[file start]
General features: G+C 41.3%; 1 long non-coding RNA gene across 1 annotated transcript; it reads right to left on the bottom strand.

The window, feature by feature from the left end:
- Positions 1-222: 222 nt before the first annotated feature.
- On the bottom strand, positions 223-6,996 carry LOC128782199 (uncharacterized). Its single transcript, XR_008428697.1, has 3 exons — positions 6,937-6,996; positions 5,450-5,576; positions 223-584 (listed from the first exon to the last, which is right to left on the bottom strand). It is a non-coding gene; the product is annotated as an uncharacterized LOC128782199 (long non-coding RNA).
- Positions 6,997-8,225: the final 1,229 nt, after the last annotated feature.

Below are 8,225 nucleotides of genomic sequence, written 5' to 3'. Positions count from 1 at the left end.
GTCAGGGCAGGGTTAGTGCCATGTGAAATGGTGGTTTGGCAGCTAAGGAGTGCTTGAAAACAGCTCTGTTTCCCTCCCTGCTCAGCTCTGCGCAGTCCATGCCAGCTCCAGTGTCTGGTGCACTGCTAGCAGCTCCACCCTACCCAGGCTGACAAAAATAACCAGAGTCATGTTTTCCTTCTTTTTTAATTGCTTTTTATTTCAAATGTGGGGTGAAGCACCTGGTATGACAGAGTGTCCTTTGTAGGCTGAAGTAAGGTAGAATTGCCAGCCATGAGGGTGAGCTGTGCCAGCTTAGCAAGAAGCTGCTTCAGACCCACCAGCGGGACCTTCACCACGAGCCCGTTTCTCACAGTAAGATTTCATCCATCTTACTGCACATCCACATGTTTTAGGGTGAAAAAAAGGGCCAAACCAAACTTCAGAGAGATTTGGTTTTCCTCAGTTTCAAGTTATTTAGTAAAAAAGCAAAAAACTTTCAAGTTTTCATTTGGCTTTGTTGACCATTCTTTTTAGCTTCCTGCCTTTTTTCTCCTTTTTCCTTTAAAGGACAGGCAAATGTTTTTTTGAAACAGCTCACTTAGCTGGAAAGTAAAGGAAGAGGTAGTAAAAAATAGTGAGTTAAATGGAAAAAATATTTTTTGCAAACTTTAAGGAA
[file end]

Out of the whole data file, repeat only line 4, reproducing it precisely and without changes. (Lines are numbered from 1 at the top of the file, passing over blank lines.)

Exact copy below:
- On the bottom strand, positions 223-6,996 carry LOC128782199 (uncharacterized). Its single transcript, XR_008428697.1, has 3 exons — positions 6,937-6,996; positions 5,450-5,576; positions 223-584 (listed from the first exon to the last, which is right to left on the bottom strand). It is a non-coding gene; the product is annotated as an uncharacterized LOC128782199 (long non-coding RNA).